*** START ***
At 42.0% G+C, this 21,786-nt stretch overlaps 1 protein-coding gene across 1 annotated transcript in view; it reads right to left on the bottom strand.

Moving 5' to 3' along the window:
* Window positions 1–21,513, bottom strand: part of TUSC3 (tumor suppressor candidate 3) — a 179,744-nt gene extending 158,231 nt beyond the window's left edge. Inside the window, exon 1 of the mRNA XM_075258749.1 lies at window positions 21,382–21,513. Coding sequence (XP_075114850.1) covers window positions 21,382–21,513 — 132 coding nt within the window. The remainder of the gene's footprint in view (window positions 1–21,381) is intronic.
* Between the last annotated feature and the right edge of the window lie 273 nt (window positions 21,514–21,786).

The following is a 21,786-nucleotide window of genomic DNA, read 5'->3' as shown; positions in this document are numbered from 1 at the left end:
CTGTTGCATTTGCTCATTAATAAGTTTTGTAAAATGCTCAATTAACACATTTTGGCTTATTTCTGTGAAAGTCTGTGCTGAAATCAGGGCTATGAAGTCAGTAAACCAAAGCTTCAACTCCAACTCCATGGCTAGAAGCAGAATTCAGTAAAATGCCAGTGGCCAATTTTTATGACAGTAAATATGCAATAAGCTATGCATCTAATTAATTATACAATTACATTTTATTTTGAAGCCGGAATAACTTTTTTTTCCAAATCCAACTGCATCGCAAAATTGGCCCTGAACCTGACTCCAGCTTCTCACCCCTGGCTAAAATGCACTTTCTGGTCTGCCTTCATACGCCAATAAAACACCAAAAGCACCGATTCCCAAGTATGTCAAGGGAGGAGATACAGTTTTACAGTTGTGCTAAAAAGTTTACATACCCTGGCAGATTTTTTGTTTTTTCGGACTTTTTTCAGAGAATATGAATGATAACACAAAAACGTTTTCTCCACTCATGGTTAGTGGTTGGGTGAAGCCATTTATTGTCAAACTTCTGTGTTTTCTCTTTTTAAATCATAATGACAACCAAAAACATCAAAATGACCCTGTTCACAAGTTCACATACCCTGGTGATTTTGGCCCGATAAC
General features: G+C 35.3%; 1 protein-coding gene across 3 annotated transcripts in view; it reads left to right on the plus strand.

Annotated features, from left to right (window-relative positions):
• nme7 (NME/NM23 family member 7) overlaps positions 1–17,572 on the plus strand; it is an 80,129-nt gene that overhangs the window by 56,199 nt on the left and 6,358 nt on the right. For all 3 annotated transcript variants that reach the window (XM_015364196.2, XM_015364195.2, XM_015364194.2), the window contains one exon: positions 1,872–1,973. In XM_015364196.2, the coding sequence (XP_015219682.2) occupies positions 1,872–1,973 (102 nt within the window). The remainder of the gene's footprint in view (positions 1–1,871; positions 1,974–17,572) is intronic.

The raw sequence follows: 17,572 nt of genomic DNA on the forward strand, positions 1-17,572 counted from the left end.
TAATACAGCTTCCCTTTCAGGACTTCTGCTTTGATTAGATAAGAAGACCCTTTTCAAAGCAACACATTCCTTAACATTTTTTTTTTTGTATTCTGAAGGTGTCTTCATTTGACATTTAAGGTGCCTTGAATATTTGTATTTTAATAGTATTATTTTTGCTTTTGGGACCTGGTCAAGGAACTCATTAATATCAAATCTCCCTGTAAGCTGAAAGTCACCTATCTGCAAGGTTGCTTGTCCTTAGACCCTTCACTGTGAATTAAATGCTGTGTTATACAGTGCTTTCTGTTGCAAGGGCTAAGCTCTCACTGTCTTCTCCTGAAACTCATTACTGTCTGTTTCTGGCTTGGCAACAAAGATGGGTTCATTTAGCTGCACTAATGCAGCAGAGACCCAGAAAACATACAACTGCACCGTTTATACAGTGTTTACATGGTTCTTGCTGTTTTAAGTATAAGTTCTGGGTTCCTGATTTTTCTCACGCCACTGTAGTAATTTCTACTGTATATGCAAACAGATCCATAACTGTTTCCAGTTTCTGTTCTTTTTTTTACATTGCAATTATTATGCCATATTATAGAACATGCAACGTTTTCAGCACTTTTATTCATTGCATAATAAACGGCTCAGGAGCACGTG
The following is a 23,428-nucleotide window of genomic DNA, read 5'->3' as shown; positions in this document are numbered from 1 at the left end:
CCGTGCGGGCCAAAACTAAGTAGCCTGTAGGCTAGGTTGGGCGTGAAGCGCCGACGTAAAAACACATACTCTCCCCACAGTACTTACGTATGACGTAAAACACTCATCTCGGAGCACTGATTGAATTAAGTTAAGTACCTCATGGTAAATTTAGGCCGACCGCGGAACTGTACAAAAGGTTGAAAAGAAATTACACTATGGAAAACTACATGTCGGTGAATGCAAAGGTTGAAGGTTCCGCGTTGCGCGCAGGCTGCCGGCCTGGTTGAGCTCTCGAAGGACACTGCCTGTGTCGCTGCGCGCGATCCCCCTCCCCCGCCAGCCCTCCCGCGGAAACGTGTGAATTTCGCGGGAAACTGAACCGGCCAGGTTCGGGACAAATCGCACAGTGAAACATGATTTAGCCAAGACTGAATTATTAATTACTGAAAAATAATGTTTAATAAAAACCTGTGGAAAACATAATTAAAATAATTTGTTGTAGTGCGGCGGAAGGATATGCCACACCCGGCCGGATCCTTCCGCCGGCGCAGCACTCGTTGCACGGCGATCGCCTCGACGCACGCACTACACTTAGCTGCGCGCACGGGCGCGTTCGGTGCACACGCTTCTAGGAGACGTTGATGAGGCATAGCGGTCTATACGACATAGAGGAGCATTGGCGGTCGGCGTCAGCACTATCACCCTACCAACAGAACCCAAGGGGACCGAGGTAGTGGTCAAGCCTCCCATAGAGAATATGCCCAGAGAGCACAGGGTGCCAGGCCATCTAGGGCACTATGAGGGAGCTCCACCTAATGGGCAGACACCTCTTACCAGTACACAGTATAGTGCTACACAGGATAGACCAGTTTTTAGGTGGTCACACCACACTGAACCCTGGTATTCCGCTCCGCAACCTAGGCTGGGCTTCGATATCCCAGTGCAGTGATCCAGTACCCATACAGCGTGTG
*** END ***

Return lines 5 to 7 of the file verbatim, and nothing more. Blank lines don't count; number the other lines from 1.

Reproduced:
The following is a 21,786-nucleotide window of genomic DNA, read 5'->3' as shown; positions in this document are numbered from 1 at the left end:
CTGTTGCATTTGCTCATTAATAAGTTTTGTAAAATGCTCAATTAACACATTTTGGCTTATTTCTGTGAAAGTCTGTGCTGAAATCAGGGCTATGAAGTCAGTAAACCAAAGCTTCAACTCCAACTCCATGGCTAGAAGCAGAATTCAGTAAAATGCCAGTGGCCAATTTTTATGACAGTAAATATGCAATAAGCTATGCATCTAATTAATTATACAATTACATTTTATTTTGAAGCCGGAATAACTTTTTTTTCCAAATCCAACTGCATCGCAAAATTGGCCCTGAACCTGACTCCAGCTTCTCACCCCTGGCTAAAATGCACTTTCTGGTCTGCCTTCATACGCCAATAAAACACCAAAAGCACCGATTCCCAAGTATGTCAAGGGAGGAGATACAGTTTTACAGTTGTGCTAAAAAGTTTACATACCCTGGCAGATTTTTTGTTTTTTCGGACTTTTTTCAGAGAATATGAATGATAACACAAAAACGTTTTCTCCACTCATGGTTAGTGGTTGGGTGAAGCCATTTATTGTCAAACTTCTGTGTTTTCTCTTTTTAAATCATAATGACAACCAAAAACATCAAAATGACCCTGTTCACAAGTTCACATACCCTGGTGATTTTGGCCCGATAAC
General features: G+C 35.3%; 1 protein-coding gene across 3 annotated transcripts in view; it reads left to right on the plus strand.